I think you would get a little bit more help if you gave more specifics about exactly what it is you are going to be filming, what the conditions will be, how long, etc.
posted by markblasco at 9:29 AM on January 24, 2011


Making a $14 Steadicam might help you get some sweet tracking shots.
posted by pseudostrabismus at 11:39 AM on January 24, 2011


In order,

JeffKramer, I've been pretty busy on Creative Cow. The more I learn, the less I feel I know, and I think I've become a little crazy after all that research. So, I'm giving metafilter a go. I'll join DVInfo too! (thanks for the link)

Sticherbeast, I went to B&H in NYC and they treated me like a nuisance (September). Now I'm in London. Does anyone have any experience of the best camera shops in London? I heard good things about Calumet. I don't really care where it's located, I just want the best advice. London Camera Exchange?

Our sound person is completely inexperienced. Yup, completely. In fact, I'm the most experienced sound person, and that's because I've used a Zoom H2. Sound like a recipe for failure? Hopefully not... Anyway, if I splurge on audio, for market/plaza/street scenes with music and interviews, what would my basic needs be? How much do you think I'd need to spend?

I'm sold on the 50mm 1.4. Looks good. Love the idea of always manual focus.

BitterKitten. Love your moniker. the Canon EF-S 17-55mm f/2.8 IS USM looks like a great lens. If I were to get that, and the 50mm 1.4, what would you suggest next? Also, we've already got the SLR bought (it's a year old). I don't think it'll stand out too much!

Sticherbeast, The total budget is around $60,000, with $15,000 spent on equipment. The rest is food, visas, vaccinations, a hundred train tickets, accommodation, the website, literature and five plane tickets — for three people for ten months!

If I go with those choices, here's what we've got to spend (Amazon's prices):
CAMCORDER
HPX-170: $3,750. Comes with 16GB memory.
3 extra batteries: $100
16GB + 32GB p2 = $400 + $550 = $950
Shoulder Support?
Bag?

DSLR
Canon t2i: Already bought
Canon EF 50mm f1.4 USM Standard & Medium Telephoto Lens: $360
Canon EF-S 17-55mm f/2.8 IS USM: $1,090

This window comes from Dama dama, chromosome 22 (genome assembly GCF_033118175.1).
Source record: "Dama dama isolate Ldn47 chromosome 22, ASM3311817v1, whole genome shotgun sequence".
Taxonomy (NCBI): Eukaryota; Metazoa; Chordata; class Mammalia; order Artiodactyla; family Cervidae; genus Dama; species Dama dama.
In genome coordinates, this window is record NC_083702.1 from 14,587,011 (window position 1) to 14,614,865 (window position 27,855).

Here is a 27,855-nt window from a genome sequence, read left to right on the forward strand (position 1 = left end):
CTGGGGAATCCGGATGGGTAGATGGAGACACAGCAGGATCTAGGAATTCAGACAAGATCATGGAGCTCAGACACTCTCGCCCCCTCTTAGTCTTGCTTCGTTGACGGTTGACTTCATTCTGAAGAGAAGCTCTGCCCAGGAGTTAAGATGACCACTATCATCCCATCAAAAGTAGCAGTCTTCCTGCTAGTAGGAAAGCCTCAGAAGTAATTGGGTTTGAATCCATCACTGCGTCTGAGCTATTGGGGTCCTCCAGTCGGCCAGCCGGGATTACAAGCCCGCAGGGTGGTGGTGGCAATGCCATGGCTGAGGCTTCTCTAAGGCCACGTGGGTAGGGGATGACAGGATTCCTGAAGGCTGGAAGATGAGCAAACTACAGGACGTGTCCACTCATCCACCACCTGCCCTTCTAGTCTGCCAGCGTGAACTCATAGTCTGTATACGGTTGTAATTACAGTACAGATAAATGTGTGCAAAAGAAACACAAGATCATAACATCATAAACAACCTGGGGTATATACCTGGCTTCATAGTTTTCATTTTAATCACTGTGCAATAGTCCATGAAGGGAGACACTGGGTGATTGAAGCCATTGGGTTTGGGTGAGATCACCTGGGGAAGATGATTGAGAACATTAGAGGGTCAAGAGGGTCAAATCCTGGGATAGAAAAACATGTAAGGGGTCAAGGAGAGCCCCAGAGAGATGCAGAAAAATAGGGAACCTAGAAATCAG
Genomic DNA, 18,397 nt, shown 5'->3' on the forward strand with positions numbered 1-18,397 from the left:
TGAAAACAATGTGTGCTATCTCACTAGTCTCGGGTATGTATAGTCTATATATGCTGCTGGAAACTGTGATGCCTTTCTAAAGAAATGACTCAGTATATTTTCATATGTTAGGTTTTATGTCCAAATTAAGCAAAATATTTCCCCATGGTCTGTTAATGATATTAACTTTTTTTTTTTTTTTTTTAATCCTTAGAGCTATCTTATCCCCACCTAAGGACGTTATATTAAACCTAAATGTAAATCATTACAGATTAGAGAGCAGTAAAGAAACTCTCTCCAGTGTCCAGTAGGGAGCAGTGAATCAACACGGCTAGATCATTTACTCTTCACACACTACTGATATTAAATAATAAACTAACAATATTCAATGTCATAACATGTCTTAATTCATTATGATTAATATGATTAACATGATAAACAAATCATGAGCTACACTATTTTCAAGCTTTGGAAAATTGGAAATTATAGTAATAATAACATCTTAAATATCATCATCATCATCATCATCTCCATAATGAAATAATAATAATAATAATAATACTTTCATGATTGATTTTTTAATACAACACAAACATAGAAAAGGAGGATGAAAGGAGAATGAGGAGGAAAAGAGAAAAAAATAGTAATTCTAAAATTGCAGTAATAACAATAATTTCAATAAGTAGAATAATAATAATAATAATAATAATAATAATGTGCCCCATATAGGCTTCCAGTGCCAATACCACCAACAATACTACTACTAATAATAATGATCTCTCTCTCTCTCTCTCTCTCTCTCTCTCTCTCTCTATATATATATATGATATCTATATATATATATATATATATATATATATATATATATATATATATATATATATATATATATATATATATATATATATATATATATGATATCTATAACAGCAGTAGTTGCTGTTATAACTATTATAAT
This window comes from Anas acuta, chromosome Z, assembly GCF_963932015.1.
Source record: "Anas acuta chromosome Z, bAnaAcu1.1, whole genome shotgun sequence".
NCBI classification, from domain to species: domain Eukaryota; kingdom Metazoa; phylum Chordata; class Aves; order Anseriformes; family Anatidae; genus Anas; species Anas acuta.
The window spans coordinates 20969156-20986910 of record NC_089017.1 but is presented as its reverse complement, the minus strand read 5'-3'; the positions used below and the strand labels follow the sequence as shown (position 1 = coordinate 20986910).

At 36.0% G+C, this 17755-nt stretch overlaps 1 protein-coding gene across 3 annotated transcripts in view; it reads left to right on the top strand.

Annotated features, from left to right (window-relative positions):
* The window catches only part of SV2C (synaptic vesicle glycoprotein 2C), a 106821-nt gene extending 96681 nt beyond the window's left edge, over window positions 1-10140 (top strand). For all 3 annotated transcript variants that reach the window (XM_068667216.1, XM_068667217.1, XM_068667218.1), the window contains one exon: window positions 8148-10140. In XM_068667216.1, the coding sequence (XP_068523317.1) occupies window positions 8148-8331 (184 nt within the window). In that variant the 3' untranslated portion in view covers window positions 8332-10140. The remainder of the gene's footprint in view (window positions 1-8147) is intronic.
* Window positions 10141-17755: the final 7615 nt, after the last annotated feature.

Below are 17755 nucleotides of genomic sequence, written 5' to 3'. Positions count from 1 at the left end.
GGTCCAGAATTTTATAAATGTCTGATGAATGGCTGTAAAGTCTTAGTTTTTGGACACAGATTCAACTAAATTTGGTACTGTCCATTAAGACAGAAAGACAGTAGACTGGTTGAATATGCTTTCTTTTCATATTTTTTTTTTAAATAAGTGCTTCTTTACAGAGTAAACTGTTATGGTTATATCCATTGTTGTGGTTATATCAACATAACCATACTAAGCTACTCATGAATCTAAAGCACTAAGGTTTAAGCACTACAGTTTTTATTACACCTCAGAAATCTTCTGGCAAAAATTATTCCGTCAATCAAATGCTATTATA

Kingston Flash Memory Reader: $14
4 x 32GB Class 10 SDHC card: $200
3 x Batteries: $40
Opteka X Grip: $35

The total cost of all the above is $6,539

This doesn't include a zoom lens for the DSLR, support for the HPX 170, any kind of bag, lighting, a tripod or a monopod.

And it doesn't include audio.

There will be three of us, with one looking after audio, but we're going to be learning about that on the go. She's going to do as much research as possible before we go, but I don't know how much you can learn in a month...

markblasco, we'll be shooting outdoors, wherever street performers are. Some of it will be songs, some circus stuff...basically anything you see street performers doing. Markets (like the famous one with snake charmers in Marrakech), plazas, busy streets, parks, and subways, mostly. However, I do plan to follow street performers home, do interviews with them and generally explore their lives.

Thanks everyone!
posted by omnigut at 12:06 PM on January 24, 2011


OK, if you have a sound person, I would say the minimum you want is a Sound Devices MixPre, a decent recorder (you could use the H4N if you had to, but since you have a budget, I'd go for something more so you don't have to worry about it later), a sennheiser G3 wireless system, a decent shotgun mic (something better than the Rode NTG-2), a nice boom pole that is light, a bag for the sound person to wear to hold that, and whatever accessories are needed (batteries, cables, etc.). That will get you equipment capable of giving you professional results without costing 20 grand, and the limiting factor will then be the sound person.

If you skimp on the sound, you will regret it later. The T2i with the kit 18-55 combined with good sound will be infinitely better than a $50,000 camera with bad sound.

Since it is a cropped camera, I would suggest at a minimum the 17-55 IS for your all purpose lens, and then something in the 20-30mm prime and the 50mm prime. The 50mm prime is just to much of a telephoto on a cropped camera to be your only prime if you are filming at night. A 24mm and a 50mm will give you workable options.

As for learning audio in a month, the main thing I would suggest is lots of strength and endurance training for the arms and core, because holding a boom for a long time is a workout, but will give you the best quality sound outdoors.
posted by markblasco at 12:43 PM on January 24, 2011